“Americold’s expansion strengthens our local manufacturing ecosystem and will help attract more business to Russellville and the surrounding areas over the next several years.”  

Cold storage facilities are not simple constructions. While they may look like square box buildings from the outside, they require specialized materials and technology inside.

The new innovation is making cold storage facilities taller. Frozen food is stacked on pallets inside, and the higher the stack can go, the greater the capacity.

The Americold expansion is scheduled to have room for 42,000 pallets — 13 million cubic feet of storage. Bowen and Winstead said their smaller facilities will have space for 8,500 pallets.

“We have absolutely been educated over the last 3½ years on the technology, the technology of today and the technology of next month,” Winstead said. “It’s amazing how this all transpired. Our facility will have state-of-the-art equipment in it.”

Bowen and Winstead created a subsidiary called Compass Cold Storage to run the warehouse segment. The expansion isn’t just cosmetic. The partners believe the added service will help them continue to grow their transportation business.

Under the new model, for example, a poultry producer would harvest and quarter a weight of chicken and ship it to Mulberry. Compass Cold would then blast freeze the product and store it until it is time to ship to the next stop in the distribution line.

Bowen said the facility will be able to blast freeze about 200,000 pounds of protein a day.

He said Doug’s Produce will be a true third-party logistics company by saving poultry companies money on the back end of the production line.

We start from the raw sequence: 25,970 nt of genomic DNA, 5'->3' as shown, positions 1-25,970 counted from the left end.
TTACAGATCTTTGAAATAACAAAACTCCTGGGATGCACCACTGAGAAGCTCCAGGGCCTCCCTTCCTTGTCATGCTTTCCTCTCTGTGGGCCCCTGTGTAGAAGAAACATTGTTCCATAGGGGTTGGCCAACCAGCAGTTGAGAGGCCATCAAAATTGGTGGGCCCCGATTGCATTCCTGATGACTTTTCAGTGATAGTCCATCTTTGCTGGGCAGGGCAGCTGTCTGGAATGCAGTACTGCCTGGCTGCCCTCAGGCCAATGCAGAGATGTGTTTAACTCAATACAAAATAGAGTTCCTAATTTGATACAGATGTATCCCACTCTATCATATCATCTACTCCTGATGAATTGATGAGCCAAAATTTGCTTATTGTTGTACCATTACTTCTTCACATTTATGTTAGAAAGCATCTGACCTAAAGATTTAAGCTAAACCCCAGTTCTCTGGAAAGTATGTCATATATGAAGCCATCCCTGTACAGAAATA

“The last thing on your Tysons of the world’s checklist is to build a warehouse to store the stuff,” Bowen said. “They have to spend so much money on the front end. When you go to the customer, the more that you can off-load off the back end, the more you can take off as a complete 3PL program at the end of it, the better.

“We are just furthering ourselves starting at the back of transportation and working forward toward the customers’ need to alleviate more needs on the back end. It’s a win-win. It helps us grow our business in more diverse ways, and also the customers like it.”

Ti Cold of Melbourne, Florida, a leader in the segment, is building the Mulberry facility. It is scheduled to open in 2023. 

Doug’s Produce has grown from one truck in 2003 to 55 trucks and 86 trailers. Bowen and Winstead hope to bump up those numbers to 69 trucks and 100 trailers by the end of the year, even before the additional capacity brought by the cold storage service.

“We are trying to provide a turnkey 3PL service for these customers,” Winstead said.

“With trucking, that allows us the full circle. We don’t know how much [growth] it will be. We have a good guesstimate that it could yield 20 more trucks and 40-60 trailers,” he said. 

“It is an educated guess at this point in the game. We are crossing our fingers and shooting for the moon, for a ton of growth.”